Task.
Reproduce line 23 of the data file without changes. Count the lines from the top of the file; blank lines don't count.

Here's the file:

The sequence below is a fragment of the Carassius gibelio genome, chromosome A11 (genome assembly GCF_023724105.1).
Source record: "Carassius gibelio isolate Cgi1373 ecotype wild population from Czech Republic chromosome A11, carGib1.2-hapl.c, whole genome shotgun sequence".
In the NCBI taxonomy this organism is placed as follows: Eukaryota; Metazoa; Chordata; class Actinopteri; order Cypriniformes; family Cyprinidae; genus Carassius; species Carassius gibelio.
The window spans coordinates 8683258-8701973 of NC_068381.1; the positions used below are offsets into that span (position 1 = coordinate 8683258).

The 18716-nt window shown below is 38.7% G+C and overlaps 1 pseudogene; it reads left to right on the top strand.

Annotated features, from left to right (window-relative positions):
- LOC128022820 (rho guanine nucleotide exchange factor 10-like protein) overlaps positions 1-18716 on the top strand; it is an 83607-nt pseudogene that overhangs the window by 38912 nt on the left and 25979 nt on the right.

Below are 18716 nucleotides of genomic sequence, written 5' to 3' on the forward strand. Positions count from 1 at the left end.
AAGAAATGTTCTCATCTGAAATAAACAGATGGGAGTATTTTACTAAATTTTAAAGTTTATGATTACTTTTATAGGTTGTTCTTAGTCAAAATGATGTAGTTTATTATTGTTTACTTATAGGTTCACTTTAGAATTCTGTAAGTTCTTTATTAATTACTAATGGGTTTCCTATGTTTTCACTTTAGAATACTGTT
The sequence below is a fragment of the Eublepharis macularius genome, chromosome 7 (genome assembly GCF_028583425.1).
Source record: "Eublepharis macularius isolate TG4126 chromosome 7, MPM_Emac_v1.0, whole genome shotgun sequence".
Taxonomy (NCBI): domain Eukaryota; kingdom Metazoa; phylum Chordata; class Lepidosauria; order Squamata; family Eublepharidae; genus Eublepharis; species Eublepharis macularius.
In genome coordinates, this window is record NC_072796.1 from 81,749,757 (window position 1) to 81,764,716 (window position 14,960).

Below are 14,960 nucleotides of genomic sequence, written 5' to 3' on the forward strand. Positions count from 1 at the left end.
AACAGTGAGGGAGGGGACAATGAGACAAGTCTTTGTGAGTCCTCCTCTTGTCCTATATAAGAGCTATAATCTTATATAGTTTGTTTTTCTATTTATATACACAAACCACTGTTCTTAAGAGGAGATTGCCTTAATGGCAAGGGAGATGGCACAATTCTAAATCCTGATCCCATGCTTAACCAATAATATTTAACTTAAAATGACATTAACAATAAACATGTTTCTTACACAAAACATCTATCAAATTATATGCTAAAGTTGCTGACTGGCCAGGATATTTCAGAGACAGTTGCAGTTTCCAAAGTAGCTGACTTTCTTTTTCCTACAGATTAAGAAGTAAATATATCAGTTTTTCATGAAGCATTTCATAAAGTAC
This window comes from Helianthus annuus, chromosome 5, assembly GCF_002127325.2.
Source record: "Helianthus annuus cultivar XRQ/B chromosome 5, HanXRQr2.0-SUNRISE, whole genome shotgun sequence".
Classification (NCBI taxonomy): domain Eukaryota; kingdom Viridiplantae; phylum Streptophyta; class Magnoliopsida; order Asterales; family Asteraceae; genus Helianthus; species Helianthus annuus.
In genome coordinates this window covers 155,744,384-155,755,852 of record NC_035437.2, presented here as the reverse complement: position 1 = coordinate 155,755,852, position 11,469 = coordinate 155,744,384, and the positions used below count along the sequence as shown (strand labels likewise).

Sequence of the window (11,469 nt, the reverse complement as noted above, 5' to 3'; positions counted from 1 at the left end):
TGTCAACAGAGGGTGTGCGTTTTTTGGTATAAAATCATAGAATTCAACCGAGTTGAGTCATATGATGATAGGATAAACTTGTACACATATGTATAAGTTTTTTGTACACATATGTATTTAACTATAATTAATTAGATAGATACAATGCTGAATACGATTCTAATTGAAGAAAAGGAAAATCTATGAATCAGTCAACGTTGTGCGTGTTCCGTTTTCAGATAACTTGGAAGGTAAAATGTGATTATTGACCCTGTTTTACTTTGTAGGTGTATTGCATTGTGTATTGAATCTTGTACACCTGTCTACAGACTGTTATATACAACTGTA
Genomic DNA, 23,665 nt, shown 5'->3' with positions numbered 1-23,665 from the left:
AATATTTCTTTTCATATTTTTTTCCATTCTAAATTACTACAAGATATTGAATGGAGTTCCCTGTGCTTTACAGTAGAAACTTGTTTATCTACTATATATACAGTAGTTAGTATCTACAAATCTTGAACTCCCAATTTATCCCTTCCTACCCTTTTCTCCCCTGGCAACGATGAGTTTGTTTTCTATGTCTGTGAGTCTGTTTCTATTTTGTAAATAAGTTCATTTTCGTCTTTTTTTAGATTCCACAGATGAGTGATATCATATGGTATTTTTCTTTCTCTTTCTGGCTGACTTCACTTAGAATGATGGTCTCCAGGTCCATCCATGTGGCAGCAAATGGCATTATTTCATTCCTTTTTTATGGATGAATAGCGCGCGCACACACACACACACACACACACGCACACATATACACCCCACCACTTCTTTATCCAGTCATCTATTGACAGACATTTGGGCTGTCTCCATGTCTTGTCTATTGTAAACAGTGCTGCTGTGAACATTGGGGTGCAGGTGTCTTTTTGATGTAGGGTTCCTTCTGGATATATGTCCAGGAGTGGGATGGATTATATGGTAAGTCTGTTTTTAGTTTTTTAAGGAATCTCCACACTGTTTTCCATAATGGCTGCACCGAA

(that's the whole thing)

AATATTTCTTTTCATATTTTTTTCCATTCTAAATTACTACAAGATATTGAATGGAGTTCCCTGTGCTTTACAGTAGAAACTTGTTTATCTACTATATATACAGTAGTTAGTATCTACAAATCTTGAACTCCCAATTTATCCCTTCCTACCCTTTTCTCCCCTGGCAACGATGAGTTTGTTTTCTATGTCTGTGAGTCTGTTTCTATTTTGTAAATAAGTTCATTTTCGTCTTTTTTTAGATTCCACAGATGAGTGATATCATATGGTATTTTTCTTTCTCTTTCTGGCTGACTTCACTTAGAATGATGGTCTCCAGGTCCATCCATGTGGCAGCAAATGGCATTATTTCATTCCTTTTTTATGGATGAATAGCGCGCGCACACACACACACACACACACACGCACACATATACACCCCACCACTTCTTTATCCAGTCATCTATTGACAGACATTTGGGCTGTCTCCATGTCTTGTCTATTGTAAACAGTGCTGCTGTGAACATTGGGGTGCAGGTGTCTTTTTGATGTAGGGTTCCTTCTGGATATATGTCCAGGAGTGGGATGGATTATATGGTAAGTCTGTTTTTAGTTTTTTAAGGAATCTCCACACTGTTTTCCATAATGGCTGCACCGAA